I’ve been on a low wordesterol blog diet lately, trying to shake off some of my rumpage, which is the combination of my blog rump expanding over my age limit for the sake of sustainability. You’ve no doubt seen signs on highways or bridges that say “Maximum weight limit, 22 tons”, right? Tonnage over time is what the infrastructure debate hinges on. (Einstein proposed mass over the speed of typing in his early Energy equations. What a visionary. Bet you didn’t know that trivia fact.) My rumpage reduction plan is like that but on a verbiage scale spread out over my readers’ neuronal receptivity tolerance. You see, my good wordesterol has been hanging out with my bad wordesterol and blowing up my whyglycerides. When this happens, word sugars spike, causing typer two diet freeties, a deep fried Brazilian dessert. Sadly, even Round Bale, a faithful reader from Nambia, corrected my use of fatty the other blog day and expressed his upscale preference for adipose. Really, RB? Do you order steaks that way… “I’d like a lean or low adipose T- bone”? I don’t think so.That’s cyber posing, I think.
Lately I’m waking up startled in the middle of the night for no apparent reason. No Big Macs, no fries, no cheeseburgers, no more word salads. In this modern fake news world of instantaneous breaking fake news, I wanted to write a post with not a single reference to that elephant in the yellow room. If you want a flame or full fire to go out, you must stop its supplies of fuel and oxygen. Water or foam can do this. So can a fire blanket with asbestos fibers. I’ll just cook today with no grease…and hope for the best.
Attention junkies live on attention, good or bad, it hardly matters, because it all matters just as surely as your next breath matters. Heroin junkies feel the same way about their junk. Some athletes also. The root word to focus on is junk, folks. So, to stay away from the elephant and its fuel, I wanted to share some fun, no drama, almost politically free facts I found about pachyderms.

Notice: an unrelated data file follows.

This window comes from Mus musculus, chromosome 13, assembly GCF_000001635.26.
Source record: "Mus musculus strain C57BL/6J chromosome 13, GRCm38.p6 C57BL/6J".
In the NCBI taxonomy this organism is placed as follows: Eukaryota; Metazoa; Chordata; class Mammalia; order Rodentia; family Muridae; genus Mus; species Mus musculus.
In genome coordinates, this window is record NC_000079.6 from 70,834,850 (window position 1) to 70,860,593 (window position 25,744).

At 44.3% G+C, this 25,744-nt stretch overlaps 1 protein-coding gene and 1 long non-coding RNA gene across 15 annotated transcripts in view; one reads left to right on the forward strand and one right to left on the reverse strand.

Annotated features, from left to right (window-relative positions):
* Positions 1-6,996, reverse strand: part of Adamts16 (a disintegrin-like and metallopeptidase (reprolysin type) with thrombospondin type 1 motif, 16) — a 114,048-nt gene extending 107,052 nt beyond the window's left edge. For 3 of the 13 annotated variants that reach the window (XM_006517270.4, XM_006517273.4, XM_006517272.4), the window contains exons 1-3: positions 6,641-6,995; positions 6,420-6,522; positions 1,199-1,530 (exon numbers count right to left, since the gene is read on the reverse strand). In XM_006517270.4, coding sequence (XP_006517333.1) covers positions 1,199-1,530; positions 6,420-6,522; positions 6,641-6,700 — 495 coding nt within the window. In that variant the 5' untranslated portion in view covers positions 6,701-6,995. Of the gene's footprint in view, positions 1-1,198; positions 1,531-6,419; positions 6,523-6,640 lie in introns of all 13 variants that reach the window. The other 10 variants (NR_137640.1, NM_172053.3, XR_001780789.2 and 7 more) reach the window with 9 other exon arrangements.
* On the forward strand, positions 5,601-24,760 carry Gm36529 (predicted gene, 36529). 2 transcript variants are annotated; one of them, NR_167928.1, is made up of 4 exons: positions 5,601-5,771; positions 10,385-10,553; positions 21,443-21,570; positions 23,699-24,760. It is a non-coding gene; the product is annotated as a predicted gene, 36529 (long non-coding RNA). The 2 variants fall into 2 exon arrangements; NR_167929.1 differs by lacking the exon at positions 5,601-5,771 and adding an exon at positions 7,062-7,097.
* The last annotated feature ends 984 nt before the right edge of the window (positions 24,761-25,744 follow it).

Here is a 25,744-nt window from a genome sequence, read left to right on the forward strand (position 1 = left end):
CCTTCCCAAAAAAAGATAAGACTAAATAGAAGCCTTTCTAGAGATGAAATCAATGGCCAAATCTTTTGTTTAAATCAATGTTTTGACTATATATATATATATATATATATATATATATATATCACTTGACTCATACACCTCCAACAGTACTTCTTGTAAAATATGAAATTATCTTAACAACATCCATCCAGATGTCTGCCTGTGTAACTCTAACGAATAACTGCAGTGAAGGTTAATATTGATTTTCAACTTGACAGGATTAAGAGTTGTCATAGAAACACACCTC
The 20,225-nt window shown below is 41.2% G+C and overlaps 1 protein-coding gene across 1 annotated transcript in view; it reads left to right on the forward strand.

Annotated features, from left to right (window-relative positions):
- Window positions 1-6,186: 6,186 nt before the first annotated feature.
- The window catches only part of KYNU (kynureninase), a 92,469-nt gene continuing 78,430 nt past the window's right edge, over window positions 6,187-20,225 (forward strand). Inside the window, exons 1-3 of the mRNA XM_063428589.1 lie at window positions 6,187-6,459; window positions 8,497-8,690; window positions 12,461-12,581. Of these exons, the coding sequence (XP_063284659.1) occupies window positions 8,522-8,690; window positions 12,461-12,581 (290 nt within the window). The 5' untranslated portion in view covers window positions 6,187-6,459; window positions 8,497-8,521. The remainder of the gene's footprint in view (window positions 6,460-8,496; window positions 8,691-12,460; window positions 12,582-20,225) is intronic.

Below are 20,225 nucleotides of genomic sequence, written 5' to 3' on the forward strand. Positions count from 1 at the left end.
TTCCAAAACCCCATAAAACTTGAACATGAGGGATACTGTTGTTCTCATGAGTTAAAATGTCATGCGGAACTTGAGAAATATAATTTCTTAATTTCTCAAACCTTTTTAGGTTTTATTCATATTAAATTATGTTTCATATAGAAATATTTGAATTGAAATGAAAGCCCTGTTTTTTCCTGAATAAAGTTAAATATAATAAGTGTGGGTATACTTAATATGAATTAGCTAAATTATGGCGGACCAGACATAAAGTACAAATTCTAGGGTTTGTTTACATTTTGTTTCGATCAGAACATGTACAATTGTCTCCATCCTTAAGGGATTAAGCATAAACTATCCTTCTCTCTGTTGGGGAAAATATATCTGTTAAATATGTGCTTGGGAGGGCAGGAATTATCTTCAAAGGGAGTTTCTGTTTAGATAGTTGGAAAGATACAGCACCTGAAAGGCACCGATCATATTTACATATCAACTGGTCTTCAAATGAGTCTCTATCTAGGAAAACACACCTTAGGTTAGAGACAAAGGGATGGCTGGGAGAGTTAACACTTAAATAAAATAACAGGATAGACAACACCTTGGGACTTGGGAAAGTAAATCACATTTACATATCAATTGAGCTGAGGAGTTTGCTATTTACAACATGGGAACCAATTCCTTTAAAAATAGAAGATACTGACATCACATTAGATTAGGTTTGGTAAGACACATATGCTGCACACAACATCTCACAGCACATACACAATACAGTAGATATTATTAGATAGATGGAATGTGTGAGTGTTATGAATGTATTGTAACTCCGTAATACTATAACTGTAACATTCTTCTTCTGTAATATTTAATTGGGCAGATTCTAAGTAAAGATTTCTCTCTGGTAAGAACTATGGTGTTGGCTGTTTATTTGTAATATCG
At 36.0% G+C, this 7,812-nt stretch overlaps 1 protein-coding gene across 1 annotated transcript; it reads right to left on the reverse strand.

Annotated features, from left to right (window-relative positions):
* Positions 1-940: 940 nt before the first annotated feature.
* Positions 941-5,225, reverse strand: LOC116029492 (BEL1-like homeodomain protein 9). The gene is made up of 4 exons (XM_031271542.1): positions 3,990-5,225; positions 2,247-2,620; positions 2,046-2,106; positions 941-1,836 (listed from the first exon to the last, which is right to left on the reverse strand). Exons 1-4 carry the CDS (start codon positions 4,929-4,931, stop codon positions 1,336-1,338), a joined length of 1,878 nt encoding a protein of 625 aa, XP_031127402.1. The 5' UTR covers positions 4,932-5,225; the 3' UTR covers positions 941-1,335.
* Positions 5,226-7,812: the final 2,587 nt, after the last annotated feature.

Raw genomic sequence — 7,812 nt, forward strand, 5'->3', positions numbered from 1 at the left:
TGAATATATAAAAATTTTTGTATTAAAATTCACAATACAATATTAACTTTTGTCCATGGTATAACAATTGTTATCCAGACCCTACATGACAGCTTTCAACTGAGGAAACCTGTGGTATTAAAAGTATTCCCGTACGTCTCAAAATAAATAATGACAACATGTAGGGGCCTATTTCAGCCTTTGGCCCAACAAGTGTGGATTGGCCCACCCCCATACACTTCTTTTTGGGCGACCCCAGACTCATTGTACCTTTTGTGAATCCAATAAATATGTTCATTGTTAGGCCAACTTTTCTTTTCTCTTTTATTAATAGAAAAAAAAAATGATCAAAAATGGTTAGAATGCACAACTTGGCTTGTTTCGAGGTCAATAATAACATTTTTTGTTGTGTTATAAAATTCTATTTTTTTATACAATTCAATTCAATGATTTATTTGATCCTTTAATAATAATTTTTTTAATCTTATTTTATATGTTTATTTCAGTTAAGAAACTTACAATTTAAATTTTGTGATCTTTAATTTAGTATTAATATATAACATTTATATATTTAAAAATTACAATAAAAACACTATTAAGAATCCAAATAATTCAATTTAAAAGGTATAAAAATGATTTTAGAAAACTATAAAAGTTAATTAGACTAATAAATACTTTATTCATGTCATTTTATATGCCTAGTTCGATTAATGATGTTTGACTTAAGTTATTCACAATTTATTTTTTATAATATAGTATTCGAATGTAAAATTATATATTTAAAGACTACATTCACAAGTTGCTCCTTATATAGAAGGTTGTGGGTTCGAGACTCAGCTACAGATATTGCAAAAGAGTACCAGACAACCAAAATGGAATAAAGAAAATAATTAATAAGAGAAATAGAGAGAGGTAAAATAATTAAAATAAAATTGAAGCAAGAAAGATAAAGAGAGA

25 Cool And Absolutely Extraordinary Elephant Facts
I was surprised to learn that they have extraordinarily sensitive skin. You wouldn’t think so since it is an inch thick and coarse and wrinkly, but my unnamed source in the Executive Office claims an elephant can feel a single fly land on its body. Some politicians are thought to share this ultra-sensitivity with pachyderms due to a common ancestor.
And what animal, pray tell, is common to both politicians and elephants? You wouldn’t believe me if I told you. What? Okay. The hyrax. I know, there is a credibility gap between us, but go and Google this statement. I’ll wait for your apologies.
Elephants have excellent memories, and are thought to have cognitive maps of large scale areas they traverse. The only time they can’t recall stuff is during a deposition under oath or what was videotaped on a Hollywood film lot… or porn star trysts, or if history calls, or … whoops. I almost lost it there.
They don’t get drunk. It would take too much alcohol to subdue these massive creatures. And then, there is no drunk like a drunk elephant. Then there’s the holding tank issues. Tipsy is not a good look when you weigh yourself by tonnage.